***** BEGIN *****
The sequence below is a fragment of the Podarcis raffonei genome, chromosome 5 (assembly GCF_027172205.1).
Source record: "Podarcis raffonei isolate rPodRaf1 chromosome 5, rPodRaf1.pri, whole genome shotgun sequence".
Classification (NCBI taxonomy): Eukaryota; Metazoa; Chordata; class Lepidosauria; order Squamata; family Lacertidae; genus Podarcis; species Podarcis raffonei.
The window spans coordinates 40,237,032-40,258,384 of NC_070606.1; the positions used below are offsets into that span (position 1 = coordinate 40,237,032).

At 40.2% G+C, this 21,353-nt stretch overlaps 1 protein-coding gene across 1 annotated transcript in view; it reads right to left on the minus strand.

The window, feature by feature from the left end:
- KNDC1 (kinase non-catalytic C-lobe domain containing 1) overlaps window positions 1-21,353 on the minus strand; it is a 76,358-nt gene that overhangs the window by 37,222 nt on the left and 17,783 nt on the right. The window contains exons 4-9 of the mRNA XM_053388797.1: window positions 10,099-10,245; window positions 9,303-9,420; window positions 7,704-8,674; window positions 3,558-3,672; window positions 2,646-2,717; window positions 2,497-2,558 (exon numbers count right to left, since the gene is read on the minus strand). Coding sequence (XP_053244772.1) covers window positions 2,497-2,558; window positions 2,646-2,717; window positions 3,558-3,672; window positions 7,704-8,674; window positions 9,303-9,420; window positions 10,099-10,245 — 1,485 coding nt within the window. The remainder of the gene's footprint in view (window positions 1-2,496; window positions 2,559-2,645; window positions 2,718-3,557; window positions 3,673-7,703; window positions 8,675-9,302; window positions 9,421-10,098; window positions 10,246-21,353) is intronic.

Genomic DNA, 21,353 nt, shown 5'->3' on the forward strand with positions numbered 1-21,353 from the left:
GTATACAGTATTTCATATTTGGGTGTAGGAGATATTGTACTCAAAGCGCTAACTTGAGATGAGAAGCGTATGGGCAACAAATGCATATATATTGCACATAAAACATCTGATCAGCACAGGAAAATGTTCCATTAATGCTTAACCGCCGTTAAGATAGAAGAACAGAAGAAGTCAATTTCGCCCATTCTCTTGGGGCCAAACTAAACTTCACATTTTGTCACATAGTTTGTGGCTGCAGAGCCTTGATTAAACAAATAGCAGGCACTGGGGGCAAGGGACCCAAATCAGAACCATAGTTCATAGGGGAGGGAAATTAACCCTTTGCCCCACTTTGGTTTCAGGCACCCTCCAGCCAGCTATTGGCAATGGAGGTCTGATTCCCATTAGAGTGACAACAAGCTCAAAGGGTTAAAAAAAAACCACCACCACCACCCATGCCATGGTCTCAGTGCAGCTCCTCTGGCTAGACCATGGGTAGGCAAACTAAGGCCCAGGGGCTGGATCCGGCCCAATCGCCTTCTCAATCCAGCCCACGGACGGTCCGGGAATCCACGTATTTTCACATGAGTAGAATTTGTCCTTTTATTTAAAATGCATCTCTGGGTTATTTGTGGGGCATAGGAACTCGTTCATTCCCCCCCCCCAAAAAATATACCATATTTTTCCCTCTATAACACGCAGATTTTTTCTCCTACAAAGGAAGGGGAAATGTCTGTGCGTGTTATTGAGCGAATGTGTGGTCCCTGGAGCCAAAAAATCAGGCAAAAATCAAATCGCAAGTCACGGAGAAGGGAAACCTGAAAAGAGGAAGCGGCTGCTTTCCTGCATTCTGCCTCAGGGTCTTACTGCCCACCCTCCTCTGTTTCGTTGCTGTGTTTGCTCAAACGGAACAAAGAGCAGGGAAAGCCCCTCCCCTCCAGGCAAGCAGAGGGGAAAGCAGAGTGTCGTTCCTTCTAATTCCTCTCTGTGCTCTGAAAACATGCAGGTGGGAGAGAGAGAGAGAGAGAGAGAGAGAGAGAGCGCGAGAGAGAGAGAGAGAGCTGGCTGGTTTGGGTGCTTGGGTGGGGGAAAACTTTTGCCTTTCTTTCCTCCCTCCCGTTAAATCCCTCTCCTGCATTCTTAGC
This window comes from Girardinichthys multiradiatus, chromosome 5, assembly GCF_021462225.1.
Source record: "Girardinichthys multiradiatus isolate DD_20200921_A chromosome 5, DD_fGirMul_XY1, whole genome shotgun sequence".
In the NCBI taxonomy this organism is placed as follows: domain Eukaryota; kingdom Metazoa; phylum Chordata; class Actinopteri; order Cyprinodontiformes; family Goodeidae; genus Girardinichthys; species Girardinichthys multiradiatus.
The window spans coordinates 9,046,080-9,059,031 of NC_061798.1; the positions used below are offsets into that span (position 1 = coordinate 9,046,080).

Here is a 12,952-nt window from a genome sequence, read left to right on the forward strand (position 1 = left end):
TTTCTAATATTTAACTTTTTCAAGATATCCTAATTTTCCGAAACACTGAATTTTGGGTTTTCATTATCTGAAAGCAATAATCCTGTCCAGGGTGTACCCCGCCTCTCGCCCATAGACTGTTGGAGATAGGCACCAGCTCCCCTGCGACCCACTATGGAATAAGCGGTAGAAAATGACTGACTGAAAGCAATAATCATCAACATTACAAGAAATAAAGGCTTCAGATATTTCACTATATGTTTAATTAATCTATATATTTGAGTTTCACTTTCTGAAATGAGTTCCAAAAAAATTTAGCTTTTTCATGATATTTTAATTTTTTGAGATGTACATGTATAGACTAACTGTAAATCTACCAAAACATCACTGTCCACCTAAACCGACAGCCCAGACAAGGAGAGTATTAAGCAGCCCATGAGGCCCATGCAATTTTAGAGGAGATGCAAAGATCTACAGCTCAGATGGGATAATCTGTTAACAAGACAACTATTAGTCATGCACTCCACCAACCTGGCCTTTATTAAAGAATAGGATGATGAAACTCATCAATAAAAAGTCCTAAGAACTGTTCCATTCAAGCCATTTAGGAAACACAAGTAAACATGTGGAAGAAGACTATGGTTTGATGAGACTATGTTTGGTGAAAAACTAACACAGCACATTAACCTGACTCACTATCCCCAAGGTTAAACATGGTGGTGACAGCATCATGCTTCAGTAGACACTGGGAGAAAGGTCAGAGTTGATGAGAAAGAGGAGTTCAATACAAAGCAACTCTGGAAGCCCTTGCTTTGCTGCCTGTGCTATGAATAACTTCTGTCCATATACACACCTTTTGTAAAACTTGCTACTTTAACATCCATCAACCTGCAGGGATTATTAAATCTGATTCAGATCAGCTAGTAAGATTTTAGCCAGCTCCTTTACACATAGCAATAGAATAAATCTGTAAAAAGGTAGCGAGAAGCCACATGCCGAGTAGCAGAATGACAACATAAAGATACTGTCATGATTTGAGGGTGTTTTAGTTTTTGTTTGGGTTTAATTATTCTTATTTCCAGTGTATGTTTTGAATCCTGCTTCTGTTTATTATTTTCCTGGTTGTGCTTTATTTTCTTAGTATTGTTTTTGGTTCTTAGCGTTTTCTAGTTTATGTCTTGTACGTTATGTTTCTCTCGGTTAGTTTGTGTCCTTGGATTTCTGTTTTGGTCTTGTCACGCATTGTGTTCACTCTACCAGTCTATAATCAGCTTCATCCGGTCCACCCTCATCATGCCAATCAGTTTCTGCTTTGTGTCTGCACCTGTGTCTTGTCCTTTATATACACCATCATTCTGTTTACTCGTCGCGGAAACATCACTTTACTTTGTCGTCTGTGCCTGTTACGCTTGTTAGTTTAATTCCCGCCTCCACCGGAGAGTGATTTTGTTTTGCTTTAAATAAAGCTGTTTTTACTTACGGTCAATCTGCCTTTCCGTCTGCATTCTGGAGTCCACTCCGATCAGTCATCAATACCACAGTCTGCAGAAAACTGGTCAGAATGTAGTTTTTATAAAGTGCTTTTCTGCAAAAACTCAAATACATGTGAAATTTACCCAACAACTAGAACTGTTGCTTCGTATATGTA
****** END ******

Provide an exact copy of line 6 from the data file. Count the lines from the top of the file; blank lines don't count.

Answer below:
The window, feature by feature from the left end: